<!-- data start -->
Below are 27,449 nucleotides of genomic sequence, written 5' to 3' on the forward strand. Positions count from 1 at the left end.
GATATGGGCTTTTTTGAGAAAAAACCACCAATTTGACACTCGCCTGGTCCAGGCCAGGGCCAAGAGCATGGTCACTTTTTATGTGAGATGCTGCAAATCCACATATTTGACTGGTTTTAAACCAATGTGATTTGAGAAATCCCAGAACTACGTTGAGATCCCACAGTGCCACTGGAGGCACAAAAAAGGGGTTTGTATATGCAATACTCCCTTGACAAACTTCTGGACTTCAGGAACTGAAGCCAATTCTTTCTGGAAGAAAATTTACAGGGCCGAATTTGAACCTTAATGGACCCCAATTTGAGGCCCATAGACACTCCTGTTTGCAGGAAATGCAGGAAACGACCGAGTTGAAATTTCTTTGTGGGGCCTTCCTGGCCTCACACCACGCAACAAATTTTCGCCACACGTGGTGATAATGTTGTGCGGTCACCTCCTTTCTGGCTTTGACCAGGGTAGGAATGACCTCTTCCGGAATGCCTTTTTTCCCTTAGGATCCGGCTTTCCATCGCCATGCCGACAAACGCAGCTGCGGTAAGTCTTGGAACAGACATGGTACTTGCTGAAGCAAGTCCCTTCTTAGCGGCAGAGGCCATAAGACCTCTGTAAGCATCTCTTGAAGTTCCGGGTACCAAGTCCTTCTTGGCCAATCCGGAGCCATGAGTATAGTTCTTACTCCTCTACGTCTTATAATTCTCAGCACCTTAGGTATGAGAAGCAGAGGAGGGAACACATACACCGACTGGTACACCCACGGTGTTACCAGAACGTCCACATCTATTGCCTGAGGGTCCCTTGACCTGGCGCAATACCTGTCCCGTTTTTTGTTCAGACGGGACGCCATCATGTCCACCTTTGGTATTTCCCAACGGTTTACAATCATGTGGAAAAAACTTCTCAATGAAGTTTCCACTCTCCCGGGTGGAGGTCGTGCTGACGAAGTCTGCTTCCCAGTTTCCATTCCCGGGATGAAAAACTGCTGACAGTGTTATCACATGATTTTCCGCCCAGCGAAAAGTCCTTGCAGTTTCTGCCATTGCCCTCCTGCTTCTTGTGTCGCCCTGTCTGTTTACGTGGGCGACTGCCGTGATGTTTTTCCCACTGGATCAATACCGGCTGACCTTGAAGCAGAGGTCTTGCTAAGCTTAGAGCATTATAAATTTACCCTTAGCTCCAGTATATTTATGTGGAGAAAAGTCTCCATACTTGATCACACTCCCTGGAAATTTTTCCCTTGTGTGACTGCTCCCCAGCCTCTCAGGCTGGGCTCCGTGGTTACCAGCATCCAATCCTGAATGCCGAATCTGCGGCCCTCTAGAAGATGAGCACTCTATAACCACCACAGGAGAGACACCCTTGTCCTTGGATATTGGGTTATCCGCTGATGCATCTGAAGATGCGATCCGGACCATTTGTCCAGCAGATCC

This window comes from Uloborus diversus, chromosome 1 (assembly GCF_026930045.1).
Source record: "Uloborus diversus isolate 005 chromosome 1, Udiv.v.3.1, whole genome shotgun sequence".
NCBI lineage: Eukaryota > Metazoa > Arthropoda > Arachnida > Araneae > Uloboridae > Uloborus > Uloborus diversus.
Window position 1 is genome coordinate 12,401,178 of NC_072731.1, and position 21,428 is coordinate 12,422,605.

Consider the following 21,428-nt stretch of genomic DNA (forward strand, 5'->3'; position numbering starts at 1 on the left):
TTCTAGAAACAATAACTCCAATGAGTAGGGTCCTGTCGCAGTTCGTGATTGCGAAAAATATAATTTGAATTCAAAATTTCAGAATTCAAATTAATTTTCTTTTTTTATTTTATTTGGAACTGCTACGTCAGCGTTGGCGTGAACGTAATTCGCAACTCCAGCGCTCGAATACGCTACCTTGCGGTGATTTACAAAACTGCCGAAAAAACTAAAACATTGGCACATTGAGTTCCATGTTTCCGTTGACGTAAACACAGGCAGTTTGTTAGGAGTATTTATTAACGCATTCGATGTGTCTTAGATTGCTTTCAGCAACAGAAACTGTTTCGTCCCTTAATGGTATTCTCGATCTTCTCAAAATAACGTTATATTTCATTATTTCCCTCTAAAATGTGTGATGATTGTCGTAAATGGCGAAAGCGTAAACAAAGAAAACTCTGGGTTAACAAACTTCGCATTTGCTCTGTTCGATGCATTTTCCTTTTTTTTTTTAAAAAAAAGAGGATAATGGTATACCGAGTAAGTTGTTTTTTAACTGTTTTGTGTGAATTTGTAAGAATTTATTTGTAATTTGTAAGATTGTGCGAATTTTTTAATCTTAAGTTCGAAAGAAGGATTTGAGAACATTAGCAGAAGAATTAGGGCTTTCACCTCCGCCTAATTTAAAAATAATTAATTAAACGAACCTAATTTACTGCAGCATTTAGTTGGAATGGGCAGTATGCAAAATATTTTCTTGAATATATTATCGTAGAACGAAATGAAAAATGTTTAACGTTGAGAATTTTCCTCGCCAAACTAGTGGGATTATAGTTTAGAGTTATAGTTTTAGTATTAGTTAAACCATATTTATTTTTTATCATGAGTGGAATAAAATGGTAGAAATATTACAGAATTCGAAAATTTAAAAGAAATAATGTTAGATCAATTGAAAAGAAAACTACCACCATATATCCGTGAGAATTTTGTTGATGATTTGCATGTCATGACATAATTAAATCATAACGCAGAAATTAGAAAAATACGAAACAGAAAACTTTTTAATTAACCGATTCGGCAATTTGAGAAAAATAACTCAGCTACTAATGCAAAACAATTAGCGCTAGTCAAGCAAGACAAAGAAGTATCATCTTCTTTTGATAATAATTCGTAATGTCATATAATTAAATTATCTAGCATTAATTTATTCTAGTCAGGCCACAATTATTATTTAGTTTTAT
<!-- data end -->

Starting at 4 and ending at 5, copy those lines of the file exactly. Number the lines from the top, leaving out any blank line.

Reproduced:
Source record: "Uloborus diversus isolate 005 chromosome 1, Udiv.v.3.1, whole genome shotgun sequence".
NCBI lineage: Eukaryota > Metazoa > Arthropoda > Arachnida > Araneae > Uloboridae > Uloborus > Uloborus diversus.